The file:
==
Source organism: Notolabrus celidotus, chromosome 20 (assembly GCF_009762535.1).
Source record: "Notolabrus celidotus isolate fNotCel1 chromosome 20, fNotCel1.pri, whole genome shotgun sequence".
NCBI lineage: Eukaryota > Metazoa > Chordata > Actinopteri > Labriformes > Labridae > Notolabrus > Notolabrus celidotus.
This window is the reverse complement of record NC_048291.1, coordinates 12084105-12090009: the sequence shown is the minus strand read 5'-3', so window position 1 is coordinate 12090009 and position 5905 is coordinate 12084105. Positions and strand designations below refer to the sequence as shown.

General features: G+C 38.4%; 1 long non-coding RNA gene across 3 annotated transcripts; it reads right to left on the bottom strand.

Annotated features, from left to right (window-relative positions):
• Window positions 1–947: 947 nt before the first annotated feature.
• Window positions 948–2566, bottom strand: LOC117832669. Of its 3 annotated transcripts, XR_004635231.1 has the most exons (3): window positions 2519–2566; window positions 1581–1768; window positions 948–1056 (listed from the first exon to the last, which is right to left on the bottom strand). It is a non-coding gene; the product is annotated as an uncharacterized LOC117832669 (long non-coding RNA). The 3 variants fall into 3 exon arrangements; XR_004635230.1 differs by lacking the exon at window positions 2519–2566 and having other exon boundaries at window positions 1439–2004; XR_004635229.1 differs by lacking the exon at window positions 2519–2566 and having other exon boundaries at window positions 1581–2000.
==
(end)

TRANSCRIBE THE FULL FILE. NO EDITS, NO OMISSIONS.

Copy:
Source organism: Notolabrus celidotus, chromosome 20 (assembly GCF_009762535.1).
Source record: "Notolabrus celidotus isolate fNotCel1 chromosome 20, fNotCel1.pri, whole genome shotgun sequence".
NCBI lineage: Eukaryota > Metazoa > Chordata > Actinopteri > Labriformes > Labridae > Notolabrus > Notolabrus celidotus.
This window is the reverse complement of record NC_048291.1, coordinates 12084105-12090009: the sequence shown is the minus strand read 5'-3', so window position 1 is coordinate 12090009 and position 5905 is coordinate 12084105. Positions and strand designations below refer to the sequence as shown.

General features: G+C 38.4%; 1 long non-coding RNA gene across 3 annotated transcripts; it reads right to left on the bottom strand.

Annotated features, from left to right (window-relative positions):
• Window positions 1–947: 947 nt before the first annotated feature.
• Window positions 948–2566, bottom strand: LOC117832669. Of its 3 annotated transcripts, XR_004635231.1 has the most exons (3): window positions 2519–2566; window positions 1581–1768; window positions 948–1056 (listed from the first exon to the last, which is right to left on the bottom strand). It is a non-coding gene; the product is annotated as an uncharacterized LOC117832669 (long non-coding RNA). The 3 variants fall into 3 exon arrangements; XR_004635230.1 differs by lacking the exon at window positions 2519–2566 and having other exon boundaries at window positions 1439–2004; XR_004635229.1 differs by lacking the exon at window positions 2519–2566 and having other exon boundaries at window positions 1581–2000.